Between 2018 and 2040, the number of patients requiring first-line chemotherapy is expected to rise by 53 per cent globally, according to a modelling study published in the Lancet Oncology.
The study is the first to estimate the scale of chemotherapy provision needed at national, regional and global scales to respond to increasing cancer prevalence. It estimated cancer incidence and mortality using data from the GLOBOCAN observatory produced by the International Agency for Research on Cancer. Optimal chemotherapy utilisation from evidence-based guidelines was applied to the data to generate the number of new patients requiring first-course chemotherapy in 2018 and 2040.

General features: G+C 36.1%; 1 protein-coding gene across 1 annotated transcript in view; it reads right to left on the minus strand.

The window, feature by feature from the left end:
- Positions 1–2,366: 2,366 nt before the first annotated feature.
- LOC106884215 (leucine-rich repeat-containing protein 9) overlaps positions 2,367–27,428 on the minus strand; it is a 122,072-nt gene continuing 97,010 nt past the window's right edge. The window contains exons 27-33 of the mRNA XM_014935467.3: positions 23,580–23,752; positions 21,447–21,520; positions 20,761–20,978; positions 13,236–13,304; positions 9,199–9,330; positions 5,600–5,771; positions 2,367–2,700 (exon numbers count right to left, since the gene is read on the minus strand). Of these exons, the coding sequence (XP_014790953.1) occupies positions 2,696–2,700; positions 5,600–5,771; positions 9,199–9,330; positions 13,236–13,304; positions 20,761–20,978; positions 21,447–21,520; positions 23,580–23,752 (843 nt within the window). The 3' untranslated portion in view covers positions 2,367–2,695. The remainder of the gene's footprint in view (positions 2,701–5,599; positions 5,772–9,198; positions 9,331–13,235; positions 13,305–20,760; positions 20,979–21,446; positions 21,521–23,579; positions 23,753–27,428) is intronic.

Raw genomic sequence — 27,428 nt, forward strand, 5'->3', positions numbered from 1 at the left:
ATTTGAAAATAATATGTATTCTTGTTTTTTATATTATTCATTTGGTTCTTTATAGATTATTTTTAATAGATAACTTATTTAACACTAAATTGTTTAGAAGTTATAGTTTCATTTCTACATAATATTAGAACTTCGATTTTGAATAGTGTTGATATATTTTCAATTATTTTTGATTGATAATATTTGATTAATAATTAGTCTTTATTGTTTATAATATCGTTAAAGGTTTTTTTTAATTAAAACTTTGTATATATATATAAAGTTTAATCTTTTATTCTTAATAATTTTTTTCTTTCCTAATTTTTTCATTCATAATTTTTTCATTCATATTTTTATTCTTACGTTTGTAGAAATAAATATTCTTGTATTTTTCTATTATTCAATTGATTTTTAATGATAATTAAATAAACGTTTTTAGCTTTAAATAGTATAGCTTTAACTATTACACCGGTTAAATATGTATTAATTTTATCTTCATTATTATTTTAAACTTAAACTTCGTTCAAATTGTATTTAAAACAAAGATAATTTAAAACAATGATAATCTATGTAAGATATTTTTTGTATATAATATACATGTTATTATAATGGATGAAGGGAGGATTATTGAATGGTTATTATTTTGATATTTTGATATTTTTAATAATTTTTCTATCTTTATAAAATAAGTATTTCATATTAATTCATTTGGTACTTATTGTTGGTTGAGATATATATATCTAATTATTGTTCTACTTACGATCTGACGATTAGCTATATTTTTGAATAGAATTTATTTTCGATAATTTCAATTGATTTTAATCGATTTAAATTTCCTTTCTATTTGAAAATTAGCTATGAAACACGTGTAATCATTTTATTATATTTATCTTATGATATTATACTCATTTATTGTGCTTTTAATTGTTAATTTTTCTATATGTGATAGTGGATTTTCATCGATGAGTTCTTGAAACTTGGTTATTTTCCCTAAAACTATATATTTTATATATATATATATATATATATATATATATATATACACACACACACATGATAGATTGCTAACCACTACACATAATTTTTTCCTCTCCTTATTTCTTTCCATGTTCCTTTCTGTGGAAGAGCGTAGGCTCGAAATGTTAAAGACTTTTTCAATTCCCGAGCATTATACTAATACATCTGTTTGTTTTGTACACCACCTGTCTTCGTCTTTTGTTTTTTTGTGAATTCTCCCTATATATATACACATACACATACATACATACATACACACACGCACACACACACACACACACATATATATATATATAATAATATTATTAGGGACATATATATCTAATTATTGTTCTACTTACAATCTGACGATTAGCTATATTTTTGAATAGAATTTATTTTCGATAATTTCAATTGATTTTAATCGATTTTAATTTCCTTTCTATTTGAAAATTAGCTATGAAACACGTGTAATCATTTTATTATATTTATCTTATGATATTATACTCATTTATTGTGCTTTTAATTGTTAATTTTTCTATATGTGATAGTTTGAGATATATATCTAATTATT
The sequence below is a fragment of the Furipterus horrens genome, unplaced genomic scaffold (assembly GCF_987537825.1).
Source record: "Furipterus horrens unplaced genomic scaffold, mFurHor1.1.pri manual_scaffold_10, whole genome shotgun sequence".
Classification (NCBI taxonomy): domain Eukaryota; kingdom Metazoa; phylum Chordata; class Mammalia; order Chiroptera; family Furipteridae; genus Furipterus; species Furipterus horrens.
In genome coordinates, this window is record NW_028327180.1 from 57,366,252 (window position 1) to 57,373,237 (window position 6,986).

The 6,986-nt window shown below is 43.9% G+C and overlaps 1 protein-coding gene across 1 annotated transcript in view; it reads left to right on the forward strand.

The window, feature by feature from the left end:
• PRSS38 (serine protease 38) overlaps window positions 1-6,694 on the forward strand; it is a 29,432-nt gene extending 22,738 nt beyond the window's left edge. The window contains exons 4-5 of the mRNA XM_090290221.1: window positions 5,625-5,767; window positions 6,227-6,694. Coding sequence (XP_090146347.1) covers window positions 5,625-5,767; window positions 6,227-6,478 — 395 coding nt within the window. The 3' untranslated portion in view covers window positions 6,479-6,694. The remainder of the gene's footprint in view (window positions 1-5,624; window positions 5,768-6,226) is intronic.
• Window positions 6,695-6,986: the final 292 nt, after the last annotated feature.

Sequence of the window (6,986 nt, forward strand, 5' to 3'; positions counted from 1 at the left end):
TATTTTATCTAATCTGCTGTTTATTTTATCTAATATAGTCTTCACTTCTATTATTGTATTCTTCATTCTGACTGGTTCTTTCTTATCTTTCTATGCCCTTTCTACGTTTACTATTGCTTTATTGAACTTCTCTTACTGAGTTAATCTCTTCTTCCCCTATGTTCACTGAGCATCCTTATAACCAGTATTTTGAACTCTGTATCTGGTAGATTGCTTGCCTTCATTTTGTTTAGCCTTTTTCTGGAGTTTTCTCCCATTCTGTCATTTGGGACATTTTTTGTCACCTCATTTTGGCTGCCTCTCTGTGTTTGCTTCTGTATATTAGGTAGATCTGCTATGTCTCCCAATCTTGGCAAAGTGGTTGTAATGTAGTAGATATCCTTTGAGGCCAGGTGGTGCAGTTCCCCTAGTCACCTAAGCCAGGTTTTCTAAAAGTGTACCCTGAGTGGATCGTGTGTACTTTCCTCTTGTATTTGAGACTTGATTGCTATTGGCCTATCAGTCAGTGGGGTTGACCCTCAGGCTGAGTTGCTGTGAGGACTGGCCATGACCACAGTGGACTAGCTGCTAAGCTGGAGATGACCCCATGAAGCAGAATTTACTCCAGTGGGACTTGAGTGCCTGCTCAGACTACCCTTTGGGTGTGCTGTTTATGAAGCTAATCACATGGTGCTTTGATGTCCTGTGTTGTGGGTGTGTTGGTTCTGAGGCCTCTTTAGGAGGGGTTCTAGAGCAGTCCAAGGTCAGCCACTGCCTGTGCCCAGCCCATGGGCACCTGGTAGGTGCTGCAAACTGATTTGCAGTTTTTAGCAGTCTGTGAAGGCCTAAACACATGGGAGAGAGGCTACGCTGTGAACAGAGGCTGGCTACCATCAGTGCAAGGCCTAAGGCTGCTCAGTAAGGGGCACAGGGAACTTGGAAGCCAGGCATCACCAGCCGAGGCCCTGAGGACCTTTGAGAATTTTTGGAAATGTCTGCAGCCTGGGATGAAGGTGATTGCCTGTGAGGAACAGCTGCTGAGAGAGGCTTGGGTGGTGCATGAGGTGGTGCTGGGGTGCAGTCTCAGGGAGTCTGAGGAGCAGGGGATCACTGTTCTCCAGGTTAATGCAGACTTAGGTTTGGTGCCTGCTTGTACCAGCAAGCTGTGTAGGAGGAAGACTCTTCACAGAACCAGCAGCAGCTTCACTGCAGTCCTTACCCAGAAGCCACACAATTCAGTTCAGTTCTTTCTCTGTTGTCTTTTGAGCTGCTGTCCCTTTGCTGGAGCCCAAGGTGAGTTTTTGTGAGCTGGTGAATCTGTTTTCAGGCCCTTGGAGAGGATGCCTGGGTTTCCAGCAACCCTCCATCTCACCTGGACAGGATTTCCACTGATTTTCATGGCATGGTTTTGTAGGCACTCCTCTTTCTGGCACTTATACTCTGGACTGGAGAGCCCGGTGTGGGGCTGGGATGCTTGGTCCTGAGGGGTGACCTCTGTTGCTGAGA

The analysis found that between 2018 and 2040, the number of patients requiring first-course chemotherapy annually will increase from 9.8 million to 15.0 million, a relative increase of 53 per cent.
The most common indications for chemotherapy in 2040 will be lung cancer, breast cancer and colorectal cancer.
The study estimates that 100,000 cancer physicians will be required worldwide by 2040 to deliver optimal chemotherapy, with estimates ranging from 50,000 to 150,000, depending on workload.
The authors concluded: “Strategic investments in chemotherapy service provision and cancer physicians are needed to meet the projected increased demand for chemotherapy in 2040”.